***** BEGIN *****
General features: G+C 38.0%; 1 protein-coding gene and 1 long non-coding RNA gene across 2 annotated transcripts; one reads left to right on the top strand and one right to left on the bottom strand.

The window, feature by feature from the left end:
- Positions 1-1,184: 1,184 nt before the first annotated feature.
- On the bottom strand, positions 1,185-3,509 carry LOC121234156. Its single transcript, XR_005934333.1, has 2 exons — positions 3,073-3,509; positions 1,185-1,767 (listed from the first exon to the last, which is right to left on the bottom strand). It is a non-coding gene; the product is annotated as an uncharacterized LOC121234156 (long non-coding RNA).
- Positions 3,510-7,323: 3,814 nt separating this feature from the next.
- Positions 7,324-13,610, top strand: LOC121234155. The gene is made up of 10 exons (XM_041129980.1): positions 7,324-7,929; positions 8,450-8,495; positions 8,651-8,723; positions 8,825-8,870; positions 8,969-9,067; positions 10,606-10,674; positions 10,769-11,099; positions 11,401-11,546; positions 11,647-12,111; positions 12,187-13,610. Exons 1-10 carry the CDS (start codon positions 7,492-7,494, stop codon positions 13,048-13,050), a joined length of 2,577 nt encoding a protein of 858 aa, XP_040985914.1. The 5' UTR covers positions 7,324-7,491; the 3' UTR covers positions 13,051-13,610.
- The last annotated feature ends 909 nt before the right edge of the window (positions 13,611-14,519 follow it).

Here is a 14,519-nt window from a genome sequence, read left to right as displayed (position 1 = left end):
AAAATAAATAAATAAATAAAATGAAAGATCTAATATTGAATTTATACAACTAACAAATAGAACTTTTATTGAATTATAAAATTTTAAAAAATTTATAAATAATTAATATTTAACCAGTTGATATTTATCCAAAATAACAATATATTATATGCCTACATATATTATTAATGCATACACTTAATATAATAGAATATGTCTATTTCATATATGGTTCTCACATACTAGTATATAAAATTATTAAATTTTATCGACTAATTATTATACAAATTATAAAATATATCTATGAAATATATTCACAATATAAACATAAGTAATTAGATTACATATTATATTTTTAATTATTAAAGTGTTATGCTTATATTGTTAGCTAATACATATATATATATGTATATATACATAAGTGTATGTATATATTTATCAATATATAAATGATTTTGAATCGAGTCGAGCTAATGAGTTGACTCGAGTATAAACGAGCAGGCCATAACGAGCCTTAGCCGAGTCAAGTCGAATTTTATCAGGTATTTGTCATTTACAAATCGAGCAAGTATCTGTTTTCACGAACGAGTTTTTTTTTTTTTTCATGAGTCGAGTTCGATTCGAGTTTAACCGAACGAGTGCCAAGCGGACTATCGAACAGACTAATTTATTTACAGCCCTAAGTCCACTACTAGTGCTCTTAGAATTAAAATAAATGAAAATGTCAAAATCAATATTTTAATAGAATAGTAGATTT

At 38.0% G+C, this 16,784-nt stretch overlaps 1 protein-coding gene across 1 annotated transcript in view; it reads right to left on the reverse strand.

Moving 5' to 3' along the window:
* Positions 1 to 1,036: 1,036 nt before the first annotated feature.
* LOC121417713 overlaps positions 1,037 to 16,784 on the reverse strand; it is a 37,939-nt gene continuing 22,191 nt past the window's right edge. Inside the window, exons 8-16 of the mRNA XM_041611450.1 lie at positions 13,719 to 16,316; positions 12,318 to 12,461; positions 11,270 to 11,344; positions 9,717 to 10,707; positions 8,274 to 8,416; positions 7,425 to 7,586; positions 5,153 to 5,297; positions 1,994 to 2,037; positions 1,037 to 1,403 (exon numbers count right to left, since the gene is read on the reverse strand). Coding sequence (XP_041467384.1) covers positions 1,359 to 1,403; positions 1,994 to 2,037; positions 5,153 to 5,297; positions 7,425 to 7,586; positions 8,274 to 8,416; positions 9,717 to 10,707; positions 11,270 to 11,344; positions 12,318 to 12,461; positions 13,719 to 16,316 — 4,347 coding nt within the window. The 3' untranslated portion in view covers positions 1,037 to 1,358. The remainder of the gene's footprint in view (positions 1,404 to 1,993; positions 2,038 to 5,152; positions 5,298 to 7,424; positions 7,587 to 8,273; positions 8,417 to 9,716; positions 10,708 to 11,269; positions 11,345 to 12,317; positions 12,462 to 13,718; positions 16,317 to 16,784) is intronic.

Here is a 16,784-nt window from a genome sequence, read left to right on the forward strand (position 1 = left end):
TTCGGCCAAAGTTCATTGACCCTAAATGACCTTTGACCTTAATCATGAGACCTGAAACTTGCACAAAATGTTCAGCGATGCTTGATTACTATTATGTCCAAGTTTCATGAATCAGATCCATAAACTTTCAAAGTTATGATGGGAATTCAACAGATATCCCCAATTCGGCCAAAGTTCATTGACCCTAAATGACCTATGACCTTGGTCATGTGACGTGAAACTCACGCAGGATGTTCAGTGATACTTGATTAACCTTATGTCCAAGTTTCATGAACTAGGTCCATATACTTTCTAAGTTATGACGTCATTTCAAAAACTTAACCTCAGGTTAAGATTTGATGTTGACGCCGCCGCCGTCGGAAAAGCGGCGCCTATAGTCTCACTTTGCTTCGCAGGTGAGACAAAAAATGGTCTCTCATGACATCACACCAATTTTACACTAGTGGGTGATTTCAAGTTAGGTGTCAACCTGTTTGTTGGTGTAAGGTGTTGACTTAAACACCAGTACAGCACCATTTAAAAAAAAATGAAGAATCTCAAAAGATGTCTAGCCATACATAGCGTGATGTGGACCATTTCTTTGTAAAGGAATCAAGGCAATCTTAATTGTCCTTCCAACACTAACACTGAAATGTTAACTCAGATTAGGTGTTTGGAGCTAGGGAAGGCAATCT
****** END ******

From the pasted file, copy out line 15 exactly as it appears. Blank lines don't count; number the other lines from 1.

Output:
TTCGGCCAAAGTTCATTGACCCTAAATGACCTTTGACCTTAATCATGAGACCTGAAACTTGCACAAAATGTTCAGCGATGCTTGATTACTATTATGTCCAAGTTTCATGAATCAGATCCATAAACTTTCAAAGTTATGATGGGAATTCAACAGATATCCCCAATTCGGCCAAAGTTCATTGACCCTAAATGACCTATGACCTTGGTCATGTGACGTGAAACTCACGCAGGATGTTCAGTGATACTTGATTAACCTTATGTCCAAGTTTCATGAACTAGGTCCATATACTTTCTAAGTTATGACGTCATTTCAAAAACTTAACCTCAGGTTAAGATTTGATGTTGACGCCGCCGCCGTCGGAAAAGCGGCGCCTATAGTCTCACTTTGCTTCGCAGGTGAGACAAAAAATGGTCTCTCATGACATCACACCAATTTTACACTAGTGGGTGATTTCAAGTTAGGTGTCAACCTGTTTGTTGGTGTAAGGTGTTGACTTAAACACCAGTACAGCACCATTTAAAAAAAAATGAAGAATCTCAAAAGATGTCTAGCCATACATAGCGTGATGTGGACCATTTCTTTGTAAAGGAATCAAGGCAATCTTAATTGTCCTTCCAACACTAACACTGAAATGTTAACTCAGATTAGGTGTTTGGAGCTAGGGAAGGCAATCT